Make fair treats at home

<strong>Penny’s Pantry</strong> Penny Case

Penny’s Pantry Penny Case

Soon the Lorain County Fair will be here. I usually get a weekly pass. My friend Elaine and I usually go on Thursday for Senior Citizens Day as it’s free admission. I always get a bag of French waffles to take home. I just like to get whatever I want to eat and drink and find a bench by the grandstand to listen to the bands playing music.

Last year my daughter Tonya and Debbie Knapp took me to see Three Dog Night. I like when they have singers from back in my time. I’m not much for country music, which is too depressing for me. I like bluegrass, though.

I have put some recipes in my column of fair foods because it’s cheaper to make your favorites at home. I remember when I was a kid, it only cost 25 cents to get into the fair. We kids found a hole in the fence around the fairgrounds, so we would sneak in — but one day when we came to the fence where the hole had been it was repaired. So we did a lot of chores for our neighbors to earn money to go since our allowance for one week was a quarter.

Until next time, enjoy these recipes.

Caramel Corn

• 2 cups brown sugar, packed

• 1/2 cup light corn syrup

• 1/2 lb. butter or margarine

• 1/4 tsp. cream of tartar

• 1 tsp. salt

Boil rapidly, stirring constantly until mixture reaches 200 degrees. Remove from heat. Stir in 1 tsp. soda, stir mixture thoroughly, and pour immediately over six quarts popped corn. Stir until all of the corn is covered. Pour out in a large buttered roasting pan. Bake the caramel corn for an hour at 200 degrees, stirring three or four times to break apart. Remove from oven and cool completely. Store in a tightly covered container.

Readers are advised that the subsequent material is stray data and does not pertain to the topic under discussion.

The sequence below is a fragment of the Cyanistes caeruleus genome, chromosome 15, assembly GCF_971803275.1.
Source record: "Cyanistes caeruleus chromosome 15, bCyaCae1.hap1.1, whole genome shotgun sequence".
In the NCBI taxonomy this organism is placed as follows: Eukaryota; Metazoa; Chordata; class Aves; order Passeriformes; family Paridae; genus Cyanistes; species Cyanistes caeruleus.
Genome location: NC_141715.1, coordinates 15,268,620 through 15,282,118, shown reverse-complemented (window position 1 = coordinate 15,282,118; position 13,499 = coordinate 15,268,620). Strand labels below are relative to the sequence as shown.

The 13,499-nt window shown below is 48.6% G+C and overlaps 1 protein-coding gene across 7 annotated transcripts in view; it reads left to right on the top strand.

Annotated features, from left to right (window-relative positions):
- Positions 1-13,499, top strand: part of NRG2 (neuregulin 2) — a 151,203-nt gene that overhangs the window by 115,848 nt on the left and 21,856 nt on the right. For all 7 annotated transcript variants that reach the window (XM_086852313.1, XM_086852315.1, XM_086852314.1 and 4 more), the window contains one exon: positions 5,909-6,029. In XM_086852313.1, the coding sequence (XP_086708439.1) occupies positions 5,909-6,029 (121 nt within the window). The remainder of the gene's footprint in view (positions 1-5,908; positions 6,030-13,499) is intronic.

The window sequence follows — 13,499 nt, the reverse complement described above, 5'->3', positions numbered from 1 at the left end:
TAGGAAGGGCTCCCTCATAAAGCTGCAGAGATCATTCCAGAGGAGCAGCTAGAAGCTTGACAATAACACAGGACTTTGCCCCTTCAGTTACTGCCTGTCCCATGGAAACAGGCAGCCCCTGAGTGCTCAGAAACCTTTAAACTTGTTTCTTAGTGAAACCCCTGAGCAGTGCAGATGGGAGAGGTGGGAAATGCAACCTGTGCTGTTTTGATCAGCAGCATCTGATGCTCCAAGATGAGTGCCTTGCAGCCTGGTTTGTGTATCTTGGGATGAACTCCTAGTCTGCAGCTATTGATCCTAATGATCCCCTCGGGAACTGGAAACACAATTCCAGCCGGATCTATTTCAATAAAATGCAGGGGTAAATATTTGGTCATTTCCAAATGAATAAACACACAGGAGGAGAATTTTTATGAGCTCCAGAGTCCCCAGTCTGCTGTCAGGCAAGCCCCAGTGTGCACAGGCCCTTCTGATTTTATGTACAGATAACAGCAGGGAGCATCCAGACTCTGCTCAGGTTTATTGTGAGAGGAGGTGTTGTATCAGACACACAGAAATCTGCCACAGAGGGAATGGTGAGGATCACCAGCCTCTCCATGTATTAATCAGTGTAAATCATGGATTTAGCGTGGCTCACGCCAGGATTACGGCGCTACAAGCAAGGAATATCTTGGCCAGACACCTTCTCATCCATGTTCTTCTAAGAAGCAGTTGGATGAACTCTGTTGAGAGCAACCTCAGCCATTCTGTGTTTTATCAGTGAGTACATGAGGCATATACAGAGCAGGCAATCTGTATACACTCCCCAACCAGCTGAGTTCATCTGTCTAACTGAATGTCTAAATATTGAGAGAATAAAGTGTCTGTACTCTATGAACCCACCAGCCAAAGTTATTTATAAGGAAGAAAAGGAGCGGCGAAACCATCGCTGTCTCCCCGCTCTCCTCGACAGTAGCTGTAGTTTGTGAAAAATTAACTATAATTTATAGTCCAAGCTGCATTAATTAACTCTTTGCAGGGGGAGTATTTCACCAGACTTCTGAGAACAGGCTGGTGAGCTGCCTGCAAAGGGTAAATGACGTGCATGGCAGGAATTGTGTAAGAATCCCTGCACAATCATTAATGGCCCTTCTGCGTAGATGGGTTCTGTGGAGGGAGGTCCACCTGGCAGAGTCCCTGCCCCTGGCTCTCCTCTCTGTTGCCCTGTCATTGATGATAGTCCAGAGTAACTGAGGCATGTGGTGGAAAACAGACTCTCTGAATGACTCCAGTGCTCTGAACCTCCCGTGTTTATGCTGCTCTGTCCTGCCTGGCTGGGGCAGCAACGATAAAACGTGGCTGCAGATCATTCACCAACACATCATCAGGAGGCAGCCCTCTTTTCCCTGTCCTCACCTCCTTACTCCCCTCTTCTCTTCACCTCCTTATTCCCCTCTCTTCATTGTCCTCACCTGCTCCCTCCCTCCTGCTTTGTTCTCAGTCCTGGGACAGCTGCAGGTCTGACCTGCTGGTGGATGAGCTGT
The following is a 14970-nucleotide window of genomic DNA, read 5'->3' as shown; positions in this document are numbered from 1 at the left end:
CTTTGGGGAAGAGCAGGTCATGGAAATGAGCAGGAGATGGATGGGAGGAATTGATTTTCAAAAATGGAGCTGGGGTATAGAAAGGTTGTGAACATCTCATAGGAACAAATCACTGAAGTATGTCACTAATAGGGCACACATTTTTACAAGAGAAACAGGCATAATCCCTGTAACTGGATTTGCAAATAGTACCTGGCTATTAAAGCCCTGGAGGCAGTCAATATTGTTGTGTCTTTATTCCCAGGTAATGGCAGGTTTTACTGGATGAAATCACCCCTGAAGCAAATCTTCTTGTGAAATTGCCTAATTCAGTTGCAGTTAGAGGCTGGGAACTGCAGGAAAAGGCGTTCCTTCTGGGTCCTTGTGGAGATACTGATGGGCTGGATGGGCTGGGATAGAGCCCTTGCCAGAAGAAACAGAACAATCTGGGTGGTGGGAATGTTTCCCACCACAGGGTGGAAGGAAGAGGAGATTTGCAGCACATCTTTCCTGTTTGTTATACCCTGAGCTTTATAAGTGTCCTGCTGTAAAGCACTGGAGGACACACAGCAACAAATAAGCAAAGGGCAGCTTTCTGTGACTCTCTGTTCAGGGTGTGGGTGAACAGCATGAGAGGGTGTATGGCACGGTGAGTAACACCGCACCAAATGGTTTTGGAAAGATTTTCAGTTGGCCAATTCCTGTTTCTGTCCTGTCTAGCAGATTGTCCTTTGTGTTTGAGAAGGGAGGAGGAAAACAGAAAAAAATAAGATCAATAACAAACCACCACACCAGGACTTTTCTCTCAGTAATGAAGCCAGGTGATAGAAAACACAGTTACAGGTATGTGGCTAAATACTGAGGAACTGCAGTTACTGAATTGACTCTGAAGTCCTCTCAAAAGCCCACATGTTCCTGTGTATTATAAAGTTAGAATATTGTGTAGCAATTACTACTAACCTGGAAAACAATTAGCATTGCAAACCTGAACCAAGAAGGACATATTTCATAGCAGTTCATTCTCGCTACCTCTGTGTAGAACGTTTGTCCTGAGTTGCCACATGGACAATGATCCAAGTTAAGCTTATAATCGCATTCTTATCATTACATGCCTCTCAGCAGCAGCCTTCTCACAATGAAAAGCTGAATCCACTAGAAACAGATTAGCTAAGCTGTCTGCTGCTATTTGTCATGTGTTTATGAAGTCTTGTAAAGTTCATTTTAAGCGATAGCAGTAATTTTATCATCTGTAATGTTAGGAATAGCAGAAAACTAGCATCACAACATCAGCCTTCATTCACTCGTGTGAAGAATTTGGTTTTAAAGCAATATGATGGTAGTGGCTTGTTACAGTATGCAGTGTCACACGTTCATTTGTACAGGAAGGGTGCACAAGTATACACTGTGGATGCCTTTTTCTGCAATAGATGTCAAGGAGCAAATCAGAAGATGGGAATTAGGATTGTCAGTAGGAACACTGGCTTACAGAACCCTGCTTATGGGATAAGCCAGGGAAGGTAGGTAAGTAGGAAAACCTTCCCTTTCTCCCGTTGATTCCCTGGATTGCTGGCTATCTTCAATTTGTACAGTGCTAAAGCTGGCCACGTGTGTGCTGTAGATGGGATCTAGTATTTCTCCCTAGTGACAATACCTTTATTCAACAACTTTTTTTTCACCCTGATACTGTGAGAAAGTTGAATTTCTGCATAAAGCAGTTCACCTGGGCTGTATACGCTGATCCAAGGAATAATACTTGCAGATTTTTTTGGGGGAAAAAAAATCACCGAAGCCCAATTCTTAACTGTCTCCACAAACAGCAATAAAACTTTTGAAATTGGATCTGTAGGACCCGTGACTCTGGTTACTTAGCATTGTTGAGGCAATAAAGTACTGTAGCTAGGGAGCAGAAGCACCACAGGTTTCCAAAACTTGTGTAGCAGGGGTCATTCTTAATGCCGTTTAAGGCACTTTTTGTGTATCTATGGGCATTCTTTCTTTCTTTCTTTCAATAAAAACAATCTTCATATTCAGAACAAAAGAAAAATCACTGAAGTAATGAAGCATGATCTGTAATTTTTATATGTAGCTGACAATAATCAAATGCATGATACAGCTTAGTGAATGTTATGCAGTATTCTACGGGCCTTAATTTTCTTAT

Cinnamon Twists

• 1/2 cup sugar

• 2 tsps. ground cinnamon

• 1 pkg. refrigerated biscuits (10 biscuits)

• 4 tbsp. chopped walnuts

Combine sugar and cinnamon. Roll biscuits, each to a nine-inch rope; bring ends together and seal. Dip in melted margarine, then in cinnamon-sugar mixture. Twist, place on greased baking sheet. Sprinkle with nuts. Bake in 450 degree oven for about 10 minutes. Makes 10.

Potato Pancakes

• 4 large potatoes, grated or shredded

• 1 large, minced onion

• 2 eggs

• 4 tbsp. flour

• Salt and pepper to taste

• 1/2 cup bacon drippings

Mix first fine ingredients well. Heat bacon drippings in a heavy skillet until almost smoking. Drop batter by spoonfuls into skillet. Flatten each pancake with a fork. Fry until golden on both sides (do not crowd).

Funnel Cakes

• 1 pint milk

• 2 beaten eggs

• Pinch of salt

• 1/2 tsp. baking powder

• Flour

Combine milk, eggs, salt, baking powder, and enough flour to make a loose batter. Place shortening in an iron skillet, enough for about an inch of dough; heat until very hot. Pour batter through a funnel beginning at center of pan and gradually pouring outward in a circular manner being careful not to let batter tangle with previously poured batter. When light brown remove from skillet and serve with hot sweet maple syrup, a tart jelly, or just sprinkle with powdered sugar.

Penny Case is a lifelong resident of Wellington who loves to cook and share recipes. Send recipes to her at 22 Johns St. or at

Penny’s Pantry Penny Case’s Pantry Penny Case